Josh Patashnik at TNR:
The most important centers on a concept conspicuously absent from Matt and Ezra’s posts: sovereignty.
The “what good are states?” view makes some sense if you regard the federal government as the fundamental political unit in America, and the states as nothing more than sub-national governmental units established for convenience’s sake. But that’s simply and indisputably not the way our system was established and not the way it works. To view states in that light is un-American (in the literal sense, not the pejorative Glenn Beck sense). As Justice O’Connor put it, “States are not mere political subdivisions of the United States. . . . [t]he Constitution instead leaves to the states a residuary and inviolable sovereignty.” States are not a means to some administrative end; within their sphere of sovereignty, they are the end. In joining the Union they gave up certain powers, but they retained everything else. To question that is to propose a system radically different from one we have.
My own view is that such radical and wholesale changes are per se inadvisable. Maybe, though, you disagree. Sovereignty and historical precedent aside, what normative justifications are there for retaining the role states play in our system?
First, it’s not entirely clear what the alternative is. Matt says, “a big part of the problem here is that it’s difficult to think of what kind of issues are actually well-suited to be dealt with at a state level.” This is somewhat surprising to me. What about the basic, bread-and-butter questions of governance that states currently deal with? For instance, what should the punishment for murder be? How much money should teachers make? How should the car insurance industry be regulated? How about marriage, divorce, inheritance, and adoption?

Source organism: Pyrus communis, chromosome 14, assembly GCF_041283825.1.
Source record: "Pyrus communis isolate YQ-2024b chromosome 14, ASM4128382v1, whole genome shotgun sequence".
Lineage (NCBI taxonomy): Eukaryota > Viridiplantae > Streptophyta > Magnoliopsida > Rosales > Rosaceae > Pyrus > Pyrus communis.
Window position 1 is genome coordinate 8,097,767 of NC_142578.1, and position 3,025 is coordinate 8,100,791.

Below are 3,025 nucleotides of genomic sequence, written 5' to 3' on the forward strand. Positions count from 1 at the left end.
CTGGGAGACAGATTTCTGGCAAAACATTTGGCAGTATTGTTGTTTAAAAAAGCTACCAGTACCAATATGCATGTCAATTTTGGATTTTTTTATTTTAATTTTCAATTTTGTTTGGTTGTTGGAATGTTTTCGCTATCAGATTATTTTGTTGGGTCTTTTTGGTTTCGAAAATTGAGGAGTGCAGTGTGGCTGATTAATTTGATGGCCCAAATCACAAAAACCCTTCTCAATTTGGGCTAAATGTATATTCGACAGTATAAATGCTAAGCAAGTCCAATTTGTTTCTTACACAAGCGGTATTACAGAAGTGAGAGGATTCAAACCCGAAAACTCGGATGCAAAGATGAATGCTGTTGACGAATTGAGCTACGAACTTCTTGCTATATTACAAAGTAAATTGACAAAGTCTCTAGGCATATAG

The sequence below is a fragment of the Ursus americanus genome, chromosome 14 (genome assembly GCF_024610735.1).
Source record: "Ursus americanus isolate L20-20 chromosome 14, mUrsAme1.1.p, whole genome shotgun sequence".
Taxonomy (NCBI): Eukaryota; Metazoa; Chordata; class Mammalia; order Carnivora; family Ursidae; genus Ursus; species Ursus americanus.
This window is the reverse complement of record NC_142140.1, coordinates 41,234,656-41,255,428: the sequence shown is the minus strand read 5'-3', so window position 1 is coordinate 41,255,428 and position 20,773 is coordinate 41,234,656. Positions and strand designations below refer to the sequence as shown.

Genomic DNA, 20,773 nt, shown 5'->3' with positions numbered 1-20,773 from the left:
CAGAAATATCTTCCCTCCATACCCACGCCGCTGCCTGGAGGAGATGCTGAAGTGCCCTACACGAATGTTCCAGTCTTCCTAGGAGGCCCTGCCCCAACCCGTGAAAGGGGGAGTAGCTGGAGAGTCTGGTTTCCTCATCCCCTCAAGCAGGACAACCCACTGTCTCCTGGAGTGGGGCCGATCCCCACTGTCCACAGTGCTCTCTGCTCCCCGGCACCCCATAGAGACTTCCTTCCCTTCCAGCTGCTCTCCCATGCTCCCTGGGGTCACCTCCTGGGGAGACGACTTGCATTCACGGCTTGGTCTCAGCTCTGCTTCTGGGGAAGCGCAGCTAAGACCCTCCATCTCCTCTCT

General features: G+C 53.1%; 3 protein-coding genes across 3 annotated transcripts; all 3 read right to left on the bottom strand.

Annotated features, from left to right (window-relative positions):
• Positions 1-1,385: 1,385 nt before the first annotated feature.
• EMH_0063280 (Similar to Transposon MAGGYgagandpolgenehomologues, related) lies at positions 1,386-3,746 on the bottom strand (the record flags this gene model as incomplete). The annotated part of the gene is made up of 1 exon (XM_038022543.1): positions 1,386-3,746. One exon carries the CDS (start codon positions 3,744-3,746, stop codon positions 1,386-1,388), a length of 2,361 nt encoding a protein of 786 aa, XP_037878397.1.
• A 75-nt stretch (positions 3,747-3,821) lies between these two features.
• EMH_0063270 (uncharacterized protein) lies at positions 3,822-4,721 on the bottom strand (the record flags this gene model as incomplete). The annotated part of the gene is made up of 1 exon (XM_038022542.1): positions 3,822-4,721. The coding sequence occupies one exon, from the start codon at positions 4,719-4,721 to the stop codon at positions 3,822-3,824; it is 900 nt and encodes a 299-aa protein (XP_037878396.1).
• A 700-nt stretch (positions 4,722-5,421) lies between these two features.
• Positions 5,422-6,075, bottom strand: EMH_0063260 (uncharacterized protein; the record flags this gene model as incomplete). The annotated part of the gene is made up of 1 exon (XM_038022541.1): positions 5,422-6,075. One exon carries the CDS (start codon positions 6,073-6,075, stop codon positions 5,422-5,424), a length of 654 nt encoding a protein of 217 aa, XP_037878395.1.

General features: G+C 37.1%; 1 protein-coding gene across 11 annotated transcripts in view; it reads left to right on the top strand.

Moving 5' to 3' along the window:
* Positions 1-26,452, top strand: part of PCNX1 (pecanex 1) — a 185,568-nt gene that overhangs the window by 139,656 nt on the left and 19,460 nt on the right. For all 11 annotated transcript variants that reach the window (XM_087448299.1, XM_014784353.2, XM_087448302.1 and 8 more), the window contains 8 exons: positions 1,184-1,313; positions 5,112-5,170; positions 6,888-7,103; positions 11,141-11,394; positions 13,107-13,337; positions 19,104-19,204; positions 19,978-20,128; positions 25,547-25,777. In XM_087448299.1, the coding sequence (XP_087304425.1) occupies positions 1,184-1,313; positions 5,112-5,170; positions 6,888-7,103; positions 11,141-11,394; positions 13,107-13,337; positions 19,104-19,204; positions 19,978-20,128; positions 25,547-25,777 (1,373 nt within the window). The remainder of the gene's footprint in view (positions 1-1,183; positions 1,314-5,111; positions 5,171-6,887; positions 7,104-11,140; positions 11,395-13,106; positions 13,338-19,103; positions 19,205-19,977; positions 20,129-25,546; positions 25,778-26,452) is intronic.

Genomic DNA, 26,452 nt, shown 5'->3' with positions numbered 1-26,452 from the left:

These questions are too local in character to merit federal involvement; in a vast and diverse nation, trying to settle these debates in Washington is as hopeless as it is unnecessary. Plus, there are the usual considerations about the benefits of state-level policy experimentation that liberals, in particular, should value. At the same time, these aren’t the sort of municipal- or metropolitan-area-based decisions (about things like transit or land use) that need to be made on an even more local scale. As confusing as it can be to have 50 states making policy in these areas, it would be far messier to have several hundred smaller governmental entities doing it. What you’d want, it seems to me, is a moderate number of reasonably sized jurisdictions whose residents share at least some sense of identity, values, and commonality of interest. (And, for the record, autumn is a strange time to be asking whether state identity still exists. Go ask the 102,000 people who packed themselves into Ohio Stadium last Saturday, or the other 102,000 in a sea of orange in Neyland Stadium in Knoxville.)
This, again, isn’t to say that if you were drawing states from scratch you’d come up with exactly what we have now. Maybe you’d come up with 30 or 70 instead of 50. Maybe you’d think about uniting, say, western Washington and western Oregon into one state, and lump eastern Washington and eastern Oregon in with Idaho. Surely you’d want to do something–anything!–about California. My point is just that the current alignment of states isn’t that far off from what you’d probably come up with.